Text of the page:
The Chinese automaker Nanjing Automobile acquired the Longbridge plant and the MG marque for £53 million ($97 million), Nanjing Automobile formally established NAC MG UK Limited as a holding company for the plant and marque on 12 April 2006.
In 2009 the MG ZS was shown at the Shanghai Auto show badged as an MG5, after MG Rover had ceased, but that never made it to production.
Performance data for the MG ZS range:
|Model||Engine||Power||Torque||0–60 mph (0–97 km/h)||Top speed|
|ZS105 (Republic of Ireland and Portugal only)||1.4 L K-Series||102 hp (76 kW; 103 PS) at 6000 rpm||138 N·m (91 ft·lbf) at 4500 rpm||10.1 sec||110 mph (177 km/h)|
|ZS110||1.6 L K-Series||107 hp (80 kW; 108 PS) at 6000 rpm||138 N·m (101 ft·lbf) at 4500 rpm||9.8 sec||119 mph (192 km/h)|
|ZS120||1.8 L K-Series||115 hp (86 kW; 117 PS) at 5500 rpm||160 N·m (118 ft·lbf) at 2750 rpm||9.0 sec||122 mph (196 km/h)|
|ZS120 Auto||9.9 sec||115 mph (185 km/h)|
|ZS180||2.5 L KV6||175 hp (130 kW; 177 PS) at 6500 rpm||240 N·m (177 ft·lbf) at 4000 rpm||7.3 sec||139 mph (224 km/h)|
|ZS TD||2.0 L L-Series||99 hp (74 kW; 100 PS) at 4200 rpm||240 N·m (177 ft·lbf) at 2000 rpm||10.3 sec||116 mph|
|ZS TD 115||111 hp (83 kW; 113 PS) at 4200 rpm||260 N·m (191 ft·lbf) at 2000 rpm||9.5 sec||120 mph (193 km/h)|
The MG ZS 180 was the flagship car of the ZS range. It was available as a five-door hatch or a four-door saloon. The 180 included a number of changes over the standard ZS, as well as incorporating all of the features of the ZS+ models, the ZS 180 was equipped with a lightweight all alloy 2.5-litre Rover KV6 Engine, with quad cams and twenty four valves.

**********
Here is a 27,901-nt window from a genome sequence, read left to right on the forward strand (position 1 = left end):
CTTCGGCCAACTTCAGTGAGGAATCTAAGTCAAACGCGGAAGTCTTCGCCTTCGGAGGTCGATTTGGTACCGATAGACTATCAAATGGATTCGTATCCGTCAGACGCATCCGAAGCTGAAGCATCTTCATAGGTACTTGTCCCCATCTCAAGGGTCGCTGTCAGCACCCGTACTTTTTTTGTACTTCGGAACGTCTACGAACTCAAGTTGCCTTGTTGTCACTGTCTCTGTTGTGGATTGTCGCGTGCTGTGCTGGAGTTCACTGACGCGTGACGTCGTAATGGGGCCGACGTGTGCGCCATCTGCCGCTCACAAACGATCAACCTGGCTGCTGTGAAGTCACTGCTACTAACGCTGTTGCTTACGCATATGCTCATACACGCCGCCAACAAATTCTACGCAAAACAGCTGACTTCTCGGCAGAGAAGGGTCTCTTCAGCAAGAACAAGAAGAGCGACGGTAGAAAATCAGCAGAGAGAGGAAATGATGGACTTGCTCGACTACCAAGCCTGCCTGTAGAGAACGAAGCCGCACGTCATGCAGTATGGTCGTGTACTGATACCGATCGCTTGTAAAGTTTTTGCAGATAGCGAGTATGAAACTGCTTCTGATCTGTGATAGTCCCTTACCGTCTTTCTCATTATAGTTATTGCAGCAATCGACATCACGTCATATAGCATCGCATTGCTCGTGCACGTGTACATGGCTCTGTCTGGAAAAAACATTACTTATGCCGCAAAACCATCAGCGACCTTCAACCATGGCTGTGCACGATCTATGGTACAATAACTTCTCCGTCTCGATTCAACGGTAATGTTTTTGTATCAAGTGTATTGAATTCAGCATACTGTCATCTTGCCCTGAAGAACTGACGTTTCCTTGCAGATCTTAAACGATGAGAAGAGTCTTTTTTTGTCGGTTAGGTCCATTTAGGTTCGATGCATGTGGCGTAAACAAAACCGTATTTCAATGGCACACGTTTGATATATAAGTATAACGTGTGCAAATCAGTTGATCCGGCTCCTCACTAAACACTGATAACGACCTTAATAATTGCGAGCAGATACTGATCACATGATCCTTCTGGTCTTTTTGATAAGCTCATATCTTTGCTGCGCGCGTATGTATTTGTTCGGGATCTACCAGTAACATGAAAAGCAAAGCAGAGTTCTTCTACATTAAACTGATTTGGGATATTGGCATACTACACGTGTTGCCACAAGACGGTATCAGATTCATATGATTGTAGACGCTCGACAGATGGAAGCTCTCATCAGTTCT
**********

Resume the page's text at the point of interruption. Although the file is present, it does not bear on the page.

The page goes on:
The 180 features uprated front and rear brakes, with 282 mm (11.1 in) front discs (up from 262 mm (10.3 in)) and 260 mm (10.2 in) rear discs (up from 240 mm (9.4 in)) as well as ABS and EBD, lowered sports suspension with uprated springs and dampers, uprated bushes fitted to front upper and rear trailing arms, 17-inch sports alloy wheels with 205/45 R17 tyres.
Externally, the 180 can be identified with deep front bumper, with front bib spoiler and fog lamps and sculptured side sills. A large rear spoiler could be substituted for a standard size as a no cost option.
The 180 was facelifted in 2004, along with the rest of the range, and gained a bodykit inspired by the MG Xpower SV.
The kit incorporated wheel arch extensions with front wing vents, bumper spats and side skirts. The large 'Extreme' rear spoiler became optional, with a subtle lip boot spoiler fitted as standard. Complementing the new bodykit were the new 17-inch 'eleven spokes' alloy wheels. Both the wheels and bodykit were available as cost options on the rest of the range.